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Book Preview: Meditation in the Age of Twitter and Facebook

One of the many cool things that will happen at #RLTM Realtime NY on June 6:  the launch of Ajit Jaokar’s new book, Meditation in the Age of Facebook and Twitter.

The author, Ajit Jaokar is a highly-respected London-based mobile and web industry author, blogger, publisher and teacher.

Jaokar defines meditation as the sense of presence and focus required to achieve seemingly-impossible things.  Landing a plane on the Hudson, for example.

This is not a book about monks living in caves, but about what can happen when people connected into an enormous number of inputs learn how to process that information to make informed decisions and put the increasing complexity to practical use.

You know:  kind of like curating an awesome Twitter newsfeed.  But at a level exponentially more sophisticated, and even more intensely networked.

This book has serious geek credentials.  The first chapter, which Jaokar will be distributing to attendees at Realtime NY on June 6, touches on social networks, neural networks, Ray Kurzweil, Moore’s law, E.T., Mendelian genetics and simulation games.

His main thesis is that we are entering an era where meditation is two-sided:  involving both a traditional disconnection from the external world–and a simultaneous connection to an exponentially increasing number of inputs via the growth and spread of technology-based networks.   It is an era where

“meditation becomes a technology that will cause an exponential uptake in human intelligence and evolution.  The starting point for this exponential uptake of human intelligence is the brain nad the mind. More specifically, the exponential uptake of intelligence could be brought about by a connectivity and enhancement of minds through networks and technology.  In that sense, meditation is a ‘transhumanist’ technology and networks are the underlying paradigm of the fourth age of meditation.”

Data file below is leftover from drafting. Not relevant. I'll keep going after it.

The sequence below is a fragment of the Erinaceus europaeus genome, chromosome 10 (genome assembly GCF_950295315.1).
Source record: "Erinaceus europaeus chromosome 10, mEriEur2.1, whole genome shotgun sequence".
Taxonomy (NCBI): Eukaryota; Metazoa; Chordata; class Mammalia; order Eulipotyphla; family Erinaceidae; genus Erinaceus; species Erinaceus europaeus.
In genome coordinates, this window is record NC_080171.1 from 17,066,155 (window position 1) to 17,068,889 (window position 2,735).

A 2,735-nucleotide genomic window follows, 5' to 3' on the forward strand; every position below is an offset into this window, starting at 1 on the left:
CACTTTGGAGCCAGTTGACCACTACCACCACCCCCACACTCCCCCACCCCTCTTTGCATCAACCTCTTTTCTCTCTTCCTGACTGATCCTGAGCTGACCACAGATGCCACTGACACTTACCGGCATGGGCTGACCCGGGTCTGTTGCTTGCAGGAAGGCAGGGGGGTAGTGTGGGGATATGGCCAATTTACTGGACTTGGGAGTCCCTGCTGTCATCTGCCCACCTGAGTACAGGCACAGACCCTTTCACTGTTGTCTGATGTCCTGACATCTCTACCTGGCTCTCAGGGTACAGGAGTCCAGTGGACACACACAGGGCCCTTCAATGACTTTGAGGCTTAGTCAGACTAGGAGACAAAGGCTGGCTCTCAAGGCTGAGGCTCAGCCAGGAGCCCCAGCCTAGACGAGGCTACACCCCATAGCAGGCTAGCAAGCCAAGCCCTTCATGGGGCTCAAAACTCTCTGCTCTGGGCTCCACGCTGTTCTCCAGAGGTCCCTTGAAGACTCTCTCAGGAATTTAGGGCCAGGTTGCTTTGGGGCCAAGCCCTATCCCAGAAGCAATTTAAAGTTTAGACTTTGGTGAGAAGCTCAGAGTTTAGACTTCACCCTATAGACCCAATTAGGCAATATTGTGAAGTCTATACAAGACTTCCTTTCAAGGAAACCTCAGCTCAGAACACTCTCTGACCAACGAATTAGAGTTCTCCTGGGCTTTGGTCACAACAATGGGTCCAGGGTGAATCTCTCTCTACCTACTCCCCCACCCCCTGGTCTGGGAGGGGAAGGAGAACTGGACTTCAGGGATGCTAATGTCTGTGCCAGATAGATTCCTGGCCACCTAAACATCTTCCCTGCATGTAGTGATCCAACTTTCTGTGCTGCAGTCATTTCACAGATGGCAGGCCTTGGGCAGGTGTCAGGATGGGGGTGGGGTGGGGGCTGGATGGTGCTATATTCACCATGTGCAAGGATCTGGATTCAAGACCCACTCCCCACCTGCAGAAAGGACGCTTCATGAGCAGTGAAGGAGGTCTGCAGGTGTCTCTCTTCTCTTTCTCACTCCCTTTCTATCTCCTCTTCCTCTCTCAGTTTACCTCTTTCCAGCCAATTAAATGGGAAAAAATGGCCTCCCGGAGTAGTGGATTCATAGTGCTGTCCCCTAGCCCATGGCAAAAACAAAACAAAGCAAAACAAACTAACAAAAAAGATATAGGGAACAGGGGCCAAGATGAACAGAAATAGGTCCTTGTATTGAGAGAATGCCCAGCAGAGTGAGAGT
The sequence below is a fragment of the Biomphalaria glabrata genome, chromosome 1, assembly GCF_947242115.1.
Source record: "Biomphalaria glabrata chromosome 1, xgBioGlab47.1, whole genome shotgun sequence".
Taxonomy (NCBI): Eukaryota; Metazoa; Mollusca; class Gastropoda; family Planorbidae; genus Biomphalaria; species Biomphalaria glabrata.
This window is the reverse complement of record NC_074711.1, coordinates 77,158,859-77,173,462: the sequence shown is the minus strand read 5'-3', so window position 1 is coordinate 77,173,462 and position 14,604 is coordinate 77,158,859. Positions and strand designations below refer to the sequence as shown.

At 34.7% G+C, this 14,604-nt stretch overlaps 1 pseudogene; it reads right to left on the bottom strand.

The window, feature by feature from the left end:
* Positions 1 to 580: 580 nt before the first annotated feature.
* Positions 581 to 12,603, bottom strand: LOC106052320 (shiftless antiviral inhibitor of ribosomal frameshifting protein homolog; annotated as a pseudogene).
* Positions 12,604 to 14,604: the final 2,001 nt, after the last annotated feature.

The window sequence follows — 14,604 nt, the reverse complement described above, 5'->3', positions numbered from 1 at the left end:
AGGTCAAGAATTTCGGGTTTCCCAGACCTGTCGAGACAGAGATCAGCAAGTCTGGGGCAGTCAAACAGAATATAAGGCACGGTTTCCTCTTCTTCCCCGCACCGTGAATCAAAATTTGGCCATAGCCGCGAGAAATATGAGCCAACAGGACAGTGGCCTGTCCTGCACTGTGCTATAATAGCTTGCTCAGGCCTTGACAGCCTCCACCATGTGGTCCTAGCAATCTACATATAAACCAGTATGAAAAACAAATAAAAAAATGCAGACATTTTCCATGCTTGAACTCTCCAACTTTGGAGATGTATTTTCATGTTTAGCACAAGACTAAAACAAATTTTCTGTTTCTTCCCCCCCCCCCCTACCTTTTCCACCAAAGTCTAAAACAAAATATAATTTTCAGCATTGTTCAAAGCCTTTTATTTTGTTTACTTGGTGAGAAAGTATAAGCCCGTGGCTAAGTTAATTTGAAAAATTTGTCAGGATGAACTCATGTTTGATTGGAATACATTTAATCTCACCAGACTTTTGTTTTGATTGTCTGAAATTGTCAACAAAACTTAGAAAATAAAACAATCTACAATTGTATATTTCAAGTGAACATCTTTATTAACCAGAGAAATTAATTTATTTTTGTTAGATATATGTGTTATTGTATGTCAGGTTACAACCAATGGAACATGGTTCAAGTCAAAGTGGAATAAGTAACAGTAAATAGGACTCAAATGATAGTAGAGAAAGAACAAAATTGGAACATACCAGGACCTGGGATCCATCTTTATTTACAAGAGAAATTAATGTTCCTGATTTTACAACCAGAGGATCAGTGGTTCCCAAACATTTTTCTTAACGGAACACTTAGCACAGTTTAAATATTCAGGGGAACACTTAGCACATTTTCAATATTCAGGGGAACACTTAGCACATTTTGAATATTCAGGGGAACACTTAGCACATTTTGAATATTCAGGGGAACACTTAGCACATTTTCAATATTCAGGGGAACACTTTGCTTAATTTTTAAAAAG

To anyone who has been awe-struck by the incredible power of tools like Twitter to instantly connect you to the experience of millions of other people in realtime, this is an intriguing idea, and one that Jaokar explores with a serious, scientific and business-like purpose.  What will the impact of the evolving technology-based hyper-connectedness be on individuals, societies and on organizations?  I look forward to reading the entire book when it is released, and to spending some time with Jaokar at Realtime NY!

Jaokar will be signing copies of his first chapter during the lunch break at #RLTM NY, and will also be participating in our panel discussion on the future of realtime applications, platforms and value systems.

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